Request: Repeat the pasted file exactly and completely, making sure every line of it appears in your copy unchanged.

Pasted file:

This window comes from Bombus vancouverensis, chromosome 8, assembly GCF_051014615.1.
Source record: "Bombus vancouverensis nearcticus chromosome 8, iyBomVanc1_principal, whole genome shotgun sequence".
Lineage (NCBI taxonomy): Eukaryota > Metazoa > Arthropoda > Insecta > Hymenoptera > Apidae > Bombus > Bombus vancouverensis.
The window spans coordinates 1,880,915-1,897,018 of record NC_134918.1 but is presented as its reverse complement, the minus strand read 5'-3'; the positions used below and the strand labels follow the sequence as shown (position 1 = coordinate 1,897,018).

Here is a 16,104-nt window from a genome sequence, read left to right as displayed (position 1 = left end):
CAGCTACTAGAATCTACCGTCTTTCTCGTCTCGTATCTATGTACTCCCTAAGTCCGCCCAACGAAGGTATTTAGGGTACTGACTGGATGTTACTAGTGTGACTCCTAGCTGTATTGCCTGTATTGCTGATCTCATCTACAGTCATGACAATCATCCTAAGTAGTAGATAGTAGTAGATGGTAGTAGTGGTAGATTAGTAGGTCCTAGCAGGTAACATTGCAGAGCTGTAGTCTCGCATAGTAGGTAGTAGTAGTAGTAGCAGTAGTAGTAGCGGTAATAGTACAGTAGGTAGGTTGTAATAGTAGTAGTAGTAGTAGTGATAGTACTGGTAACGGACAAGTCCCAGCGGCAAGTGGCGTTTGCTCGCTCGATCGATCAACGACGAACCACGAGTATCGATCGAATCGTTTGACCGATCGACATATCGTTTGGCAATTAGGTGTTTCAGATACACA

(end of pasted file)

This window comes from Bombus vancouverensis, chromosome 8, assembly GCF_051014615.1.
Source record: "Bombus vancouverensis nearcticus chromosome 8, iyBomVanc1_principal, whole genome shotgun sequence".
Lineage (NCBI taxonomy): Eukaryota > Metazoa > Arthropoda > Insecta > Hymenoptera > Apidae > Bombus > Bombus vancouverensis.
The window spans coordinates 1,880,915-1,897,018 of record NC_134918.1 but is presented as its reverse complement, the minus strand read 5'-3'; the positions used below and the strand labels follow the sequence as shown (position 1 = coordinate 1,897,018).

Here is a 16,104-nt window from a genome sequence, read left to right as displayed (position 1 = left end):
CAGCTACTAGAATCTACCGTCTTTCTCGTCTCGTATCTATGTACTCCCTAAGTCCGCCCAACGAAGGTATTTAGGGTACTGACTGGATGTTACTAGTGTGACTCCTAGCTGTATTGCCTGTATTGCTGATCTCATCTACAGTCATGACAATCATCCTAAGTAGTAGATAGTAGTAGATGGTAGTAGTGGTAGATTAGTAGGTCCTAGCAGGTAACATTGCAGAGCTGTAGTCTCGCATAGTAGGTAGTAGTAGTAGTAGCAGTAGTAGTAGCGGTAATAGTACAGTAGGTAGGTTGTAATAGTAGTAGTAGTAGTAGTGATAGTACTGGTAACGGACAAGTCCCAGCGGCAAGTGGCGTTTGCTCGCTCGATCGATCAACGACGAACCACGAGTATCGATCGAATCGTTTGACCGATCGACATATCGTTTGGCAATTAGGTGTTTCAGATACACA